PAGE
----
Weekly Prompt: American Sentences

Allen Ginsberg, creator of the American Sentences form. Photo courtesy of Stanford University Special Collections.

A colleague recently introduced me to American Sentences, a poetic form developed by Allen Ginsberg in the mid-1980’s as a response to the haiku.  If haiku involved seventeen syllables down the page, he reasoned, American Sentences would be seventeen syllables across the page–an attempt to more accurately “Americanize” a form that had previously translated only roughly across the Pacific into the context of American poetry.

Like (rough) English approximations of the haiku, American Sentences work closely with concision of line and sharpness of detail.  Unlike its literary predecessor, however, it is compressed into a single line of poetry and included a reference to a month and year (or alternatively, a location) rather than a season.

Seattle-based poet John Olson observes:

[American Sentences are] extremely vivid & detail-oriented, a la the haiku. Emphasis is on the image, rather than rhetoric, or lyricism. Unlike the haiku, however, which is a highly bastardized form in English, they’re more suited to the American idiom & so allow a greater range of natural expression. They don’t have the aesthetic stiffness of the haiku as they are practiced in English.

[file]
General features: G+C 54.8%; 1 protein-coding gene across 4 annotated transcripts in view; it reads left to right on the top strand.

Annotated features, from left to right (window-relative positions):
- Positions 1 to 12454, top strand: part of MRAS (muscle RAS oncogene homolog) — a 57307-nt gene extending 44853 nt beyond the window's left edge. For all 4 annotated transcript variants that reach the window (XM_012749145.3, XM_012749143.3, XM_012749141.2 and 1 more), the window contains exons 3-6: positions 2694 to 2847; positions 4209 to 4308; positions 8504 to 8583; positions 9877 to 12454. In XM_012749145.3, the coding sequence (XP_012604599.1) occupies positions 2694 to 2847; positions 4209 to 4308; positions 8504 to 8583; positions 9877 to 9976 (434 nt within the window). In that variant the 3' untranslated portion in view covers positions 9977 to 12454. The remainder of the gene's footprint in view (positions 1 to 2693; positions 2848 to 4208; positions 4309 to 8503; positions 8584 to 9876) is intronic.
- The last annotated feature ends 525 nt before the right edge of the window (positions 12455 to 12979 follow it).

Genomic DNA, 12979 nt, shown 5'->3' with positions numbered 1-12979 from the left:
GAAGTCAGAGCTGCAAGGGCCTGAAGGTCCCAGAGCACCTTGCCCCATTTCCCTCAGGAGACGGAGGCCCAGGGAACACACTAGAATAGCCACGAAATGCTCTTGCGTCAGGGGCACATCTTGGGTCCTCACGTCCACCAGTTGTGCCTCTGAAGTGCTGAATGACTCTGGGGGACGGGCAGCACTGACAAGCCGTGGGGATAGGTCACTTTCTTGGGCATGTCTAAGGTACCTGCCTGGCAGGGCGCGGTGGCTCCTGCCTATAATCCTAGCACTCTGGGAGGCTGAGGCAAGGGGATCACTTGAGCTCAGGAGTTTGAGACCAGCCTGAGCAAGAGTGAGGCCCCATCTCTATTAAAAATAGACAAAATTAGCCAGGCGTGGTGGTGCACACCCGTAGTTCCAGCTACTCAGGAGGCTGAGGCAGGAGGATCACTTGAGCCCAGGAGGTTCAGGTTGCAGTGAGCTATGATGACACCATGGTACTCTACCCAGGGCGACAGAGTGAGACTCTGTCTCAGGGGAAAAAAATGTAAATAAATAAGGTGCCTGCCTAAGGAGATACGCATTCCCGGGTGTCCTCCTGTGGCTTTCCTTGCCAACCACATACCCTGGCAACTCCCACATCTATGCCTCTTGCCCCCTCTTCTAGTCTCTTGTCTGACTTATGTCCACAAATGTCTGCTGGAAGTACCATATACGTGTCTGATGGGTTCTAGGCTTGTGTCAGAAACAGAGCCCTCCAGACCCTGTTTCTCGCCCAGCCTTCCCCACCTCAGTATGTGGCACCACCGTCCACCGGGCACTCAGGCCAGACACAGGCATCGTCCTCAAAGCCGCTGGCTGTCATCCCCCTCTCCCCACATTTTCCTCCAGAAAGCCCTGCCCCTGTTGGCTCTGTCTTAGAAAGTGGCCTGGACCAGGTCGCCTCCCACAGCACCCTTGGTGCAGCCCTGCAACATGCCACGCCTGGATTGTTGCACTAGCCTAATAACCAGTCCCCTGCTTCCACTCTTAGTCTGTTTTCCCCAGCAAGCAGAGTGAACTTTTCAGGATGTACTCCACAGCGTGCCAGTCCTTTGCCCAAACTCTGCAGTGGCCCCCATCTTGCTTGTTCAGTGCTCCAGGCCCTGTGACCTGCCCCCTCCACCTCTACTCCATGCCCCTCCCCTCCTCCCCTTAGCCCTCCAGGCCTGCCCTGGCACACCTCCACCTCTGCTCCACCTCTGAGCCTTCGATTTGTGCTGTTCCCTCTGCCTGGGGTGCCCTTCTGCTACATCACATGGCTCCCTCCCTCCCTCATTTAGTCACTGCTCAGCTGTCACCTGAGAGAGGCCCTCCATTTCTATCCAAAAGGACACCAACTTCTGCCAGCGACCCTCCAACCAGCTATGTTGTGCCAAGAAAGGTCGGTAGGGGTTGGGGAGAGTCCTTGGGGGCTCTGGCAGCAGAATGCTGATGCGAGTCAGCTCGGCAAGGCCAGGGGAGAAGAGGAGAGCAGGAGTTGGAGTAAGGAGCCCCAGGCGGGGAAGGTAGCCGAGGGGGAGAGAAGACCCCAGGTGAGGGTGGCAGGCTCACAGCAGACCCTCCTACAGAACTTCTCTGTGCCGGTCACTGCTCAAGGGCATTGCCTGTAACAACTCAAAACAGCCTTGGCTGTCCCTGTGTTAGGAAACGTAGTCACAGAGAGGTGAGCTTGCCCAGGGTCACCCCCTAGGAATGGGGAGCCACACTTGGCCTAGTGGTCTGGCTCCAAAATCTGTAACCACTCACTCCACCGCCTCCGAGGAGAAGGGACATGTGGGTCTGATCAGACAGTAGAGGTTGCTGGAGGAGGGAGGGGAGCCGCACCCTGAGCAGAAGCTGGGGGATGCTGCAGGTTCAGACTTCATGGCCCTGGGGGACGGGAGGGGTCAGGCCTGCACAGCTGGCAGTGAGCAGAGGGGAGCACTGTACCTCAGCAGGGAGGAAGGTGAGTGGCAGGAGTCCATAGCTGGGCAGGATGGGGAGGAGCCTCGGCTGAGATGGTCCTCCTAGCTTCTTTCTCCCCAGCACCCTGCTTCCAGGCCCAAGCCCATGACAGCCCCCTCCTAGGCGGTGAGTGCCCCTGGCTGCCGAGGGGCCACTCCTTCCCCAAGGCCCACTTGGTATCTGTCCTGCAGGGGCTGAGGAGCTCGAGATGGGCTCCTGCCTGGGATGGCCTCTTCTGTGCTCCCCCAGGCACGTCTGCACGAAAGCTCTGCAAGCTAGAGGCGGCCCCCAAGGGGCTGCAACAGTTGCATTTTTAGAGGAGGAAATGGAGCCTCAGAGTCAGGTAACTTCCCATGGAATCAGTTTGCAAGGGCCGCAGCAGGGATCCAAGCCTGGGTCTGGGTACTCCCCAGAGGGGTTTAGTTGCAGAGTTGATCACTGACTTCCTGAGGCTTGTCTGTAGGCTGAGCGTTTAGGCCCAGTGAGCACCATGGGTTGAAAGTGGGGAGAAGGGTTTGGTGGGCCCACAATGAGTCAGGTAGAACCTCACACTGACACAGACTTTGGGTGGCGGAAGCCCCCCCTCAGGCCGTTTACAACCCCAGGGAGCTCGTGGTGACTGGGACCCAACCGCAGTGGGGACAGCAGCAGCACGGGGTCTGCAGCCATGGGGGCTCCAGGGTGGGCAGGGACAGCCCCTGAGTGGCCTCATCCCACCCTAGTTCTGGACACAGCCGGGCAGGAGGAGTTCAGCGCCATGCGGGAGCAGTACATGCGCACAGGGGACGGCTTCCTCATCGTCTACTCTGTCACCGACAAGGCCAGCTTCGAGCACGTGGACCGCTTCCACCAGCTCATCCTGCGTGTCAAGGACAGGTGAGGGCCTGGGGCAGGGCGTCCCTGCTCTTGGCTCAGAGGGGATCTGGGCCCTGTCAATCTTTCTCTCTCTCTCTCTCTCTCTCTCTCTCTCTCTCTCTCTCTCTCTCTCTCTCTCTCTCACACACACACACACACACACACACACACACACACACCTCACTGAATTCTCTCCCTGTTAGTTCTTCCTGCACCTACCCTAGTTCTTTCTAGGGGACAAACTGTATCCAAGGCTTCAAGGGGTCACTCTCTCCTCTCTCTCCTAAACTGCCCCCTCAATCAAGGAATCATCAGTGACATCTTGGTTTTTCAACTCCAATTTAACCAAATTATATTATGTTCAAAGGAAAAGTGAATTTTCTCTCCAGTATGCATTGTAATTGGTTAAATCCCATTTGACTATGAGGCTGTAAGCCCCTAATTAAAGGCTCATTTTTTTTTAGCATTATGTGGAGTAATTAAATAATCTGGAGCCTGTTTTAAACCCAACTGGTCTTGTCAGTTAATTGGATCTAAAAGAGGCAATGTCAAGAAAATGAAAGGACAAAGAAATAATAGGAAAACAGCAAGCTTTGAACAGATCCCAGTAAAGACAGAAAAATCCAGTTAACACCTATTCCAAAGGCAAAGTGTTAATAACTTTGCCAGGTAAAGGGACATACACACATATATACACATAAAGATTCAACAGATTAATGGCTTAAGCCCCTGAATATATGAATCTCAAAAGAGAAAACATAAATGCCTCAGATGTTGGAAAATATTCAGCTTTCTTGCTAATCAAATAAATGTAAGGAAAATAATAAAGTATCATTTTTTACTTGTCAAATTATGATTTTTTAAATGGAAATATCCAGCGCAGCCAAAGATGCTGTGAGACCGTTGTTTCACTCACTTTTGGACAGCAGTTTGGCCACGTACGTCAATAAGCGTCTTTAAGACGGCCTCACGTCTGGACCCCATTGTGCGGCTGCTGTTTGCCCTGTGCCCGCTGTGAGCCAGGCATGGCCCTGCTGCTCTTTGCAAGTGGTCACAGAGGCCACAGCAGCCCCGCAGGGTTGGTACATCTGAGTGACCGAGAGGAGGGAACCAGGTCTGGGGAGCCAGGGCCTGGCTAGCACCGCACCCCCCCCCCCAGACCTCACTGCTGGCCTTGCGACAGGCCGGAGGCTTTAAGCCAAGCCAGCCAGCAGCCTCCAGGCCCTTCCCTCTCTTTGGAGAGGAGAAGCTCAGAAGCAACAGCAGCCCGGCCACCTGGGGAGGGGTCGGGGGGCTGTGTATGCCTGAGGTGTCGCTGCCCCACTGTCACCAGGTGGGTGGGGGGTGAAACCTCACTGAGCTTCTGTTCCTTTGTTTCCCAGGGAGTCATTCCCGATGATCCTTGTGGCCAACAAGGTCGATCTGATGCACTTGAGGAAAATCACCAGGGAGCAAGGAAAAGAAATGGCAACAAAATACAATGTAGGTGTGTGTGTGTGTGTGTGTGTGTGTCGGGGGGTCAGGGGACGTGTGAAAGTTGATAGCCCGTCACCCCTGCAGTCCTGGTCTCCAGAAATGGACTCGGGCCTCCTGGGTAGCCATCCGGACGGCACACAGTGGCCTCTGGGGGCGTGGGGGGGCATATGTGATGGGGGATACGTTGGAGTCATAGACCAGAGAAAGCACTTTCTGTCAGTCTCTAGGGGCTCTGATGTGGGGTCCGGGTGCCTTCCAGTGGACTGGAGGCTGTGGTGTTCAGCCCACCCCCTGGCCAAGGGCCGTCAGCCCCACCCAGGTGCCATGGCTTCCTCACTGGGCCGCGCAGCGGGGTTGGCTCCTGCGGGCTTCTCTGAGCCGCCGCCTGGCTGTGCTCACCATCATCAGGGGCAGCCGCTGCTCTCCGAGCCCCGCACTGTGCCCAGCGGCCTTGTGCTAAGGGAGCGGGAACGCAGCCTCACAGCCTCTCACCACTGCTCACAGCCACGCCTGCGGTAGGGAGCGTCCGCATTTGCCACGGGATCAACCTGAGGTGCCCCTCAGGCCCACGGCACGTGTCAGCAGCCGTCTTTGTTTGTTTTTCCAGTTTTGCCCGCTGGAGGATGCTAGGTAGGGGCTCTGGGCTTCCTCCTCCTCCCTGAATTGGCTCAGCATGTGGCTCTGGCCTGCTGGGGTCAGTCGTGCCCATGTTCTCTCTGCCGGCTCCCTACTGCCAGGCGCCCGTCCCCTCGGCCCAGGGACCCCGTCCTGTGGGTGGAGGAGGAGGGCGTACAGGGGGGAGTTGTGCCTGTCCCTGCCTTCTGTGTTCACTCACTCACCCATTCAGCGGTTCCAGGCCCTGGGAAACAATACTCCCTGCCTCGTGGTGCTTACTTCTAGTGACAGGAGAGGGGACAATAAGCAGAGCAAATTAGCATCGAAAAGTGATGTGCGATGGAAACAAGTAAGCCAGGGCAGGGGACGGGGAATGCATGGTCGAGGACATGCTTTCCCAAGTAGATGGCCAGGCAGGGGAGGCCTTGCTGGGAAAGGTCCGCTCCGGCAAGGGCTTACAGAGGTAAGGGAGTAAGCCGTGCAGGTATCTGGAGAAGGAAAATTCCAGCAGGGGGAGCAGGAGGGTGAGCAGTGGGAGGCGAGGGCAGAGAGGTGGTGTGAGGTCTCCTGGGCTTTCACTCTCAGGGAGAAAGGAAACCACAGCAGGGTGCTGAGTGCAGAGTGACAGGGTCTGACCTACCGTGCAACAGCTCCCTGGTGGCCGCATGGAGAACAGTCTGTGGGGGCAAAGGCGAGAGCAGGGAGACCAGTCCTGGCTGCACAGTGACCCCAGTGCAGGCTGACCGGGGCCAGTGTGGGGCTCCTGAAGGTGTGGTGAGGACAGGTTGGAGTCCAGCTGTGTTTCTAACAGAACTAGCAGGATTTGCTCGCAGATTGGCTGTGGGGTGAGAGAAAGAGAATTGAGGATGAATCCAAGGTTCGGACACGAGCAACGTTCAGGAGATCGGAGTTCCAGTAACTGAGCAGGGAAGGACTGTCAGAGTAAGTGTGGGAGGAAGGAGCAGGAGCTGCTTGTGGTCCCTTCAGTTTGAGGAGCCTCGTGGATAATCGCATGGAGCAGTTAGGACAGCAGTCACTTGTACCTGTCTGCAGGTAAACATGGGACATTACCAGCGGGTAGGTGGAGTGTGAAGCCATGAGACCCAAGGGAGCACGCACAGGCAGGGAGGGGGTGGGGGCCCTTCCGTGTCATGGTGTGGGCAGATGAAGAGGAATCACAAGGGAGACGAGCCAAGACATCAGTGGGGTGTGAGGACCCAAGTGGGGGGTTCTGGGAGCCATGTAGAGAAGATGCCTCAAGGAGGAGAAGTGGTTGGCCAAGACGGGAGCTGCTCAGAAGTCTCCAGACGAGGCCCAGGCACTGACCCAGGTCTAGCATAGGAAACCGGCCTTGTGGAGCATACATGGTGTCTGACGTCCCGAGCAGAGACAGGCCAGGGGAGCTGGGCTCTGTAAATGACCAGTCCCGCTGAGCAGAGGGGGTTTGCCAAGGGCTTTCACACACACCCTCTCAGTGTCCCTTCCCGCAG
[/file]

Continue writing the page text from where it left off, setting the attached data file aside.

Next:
A few examples by Ginsberg:

Nov 1991 N.Y.

Put my tie on in a taxi, short of breath, rushing to meditate

Tompkins Square Lower East Side N.Y.

Four skinheads stand in the streetlight rain chatting under an umbrella.


Write an American Sentence–or a series of American Sentences.  Focus not only on features characteristic of the haiku, like precision of detail and careful use of word, but also on the cadence and rhythm of “American vernacular,” however you understand it.

If you want, play with dialect and/or accent, challenging the boundaries of what constitutes the “American” Sentence and contextualizing the form to linguistic realities specific to your experience or understanding of the “englishes” of America.

For more information on the origin and possibilities of this form, check out Paul Nelson’s website on American Sentences, which includes an extensive archive of examples, interviews, and other helpful resources.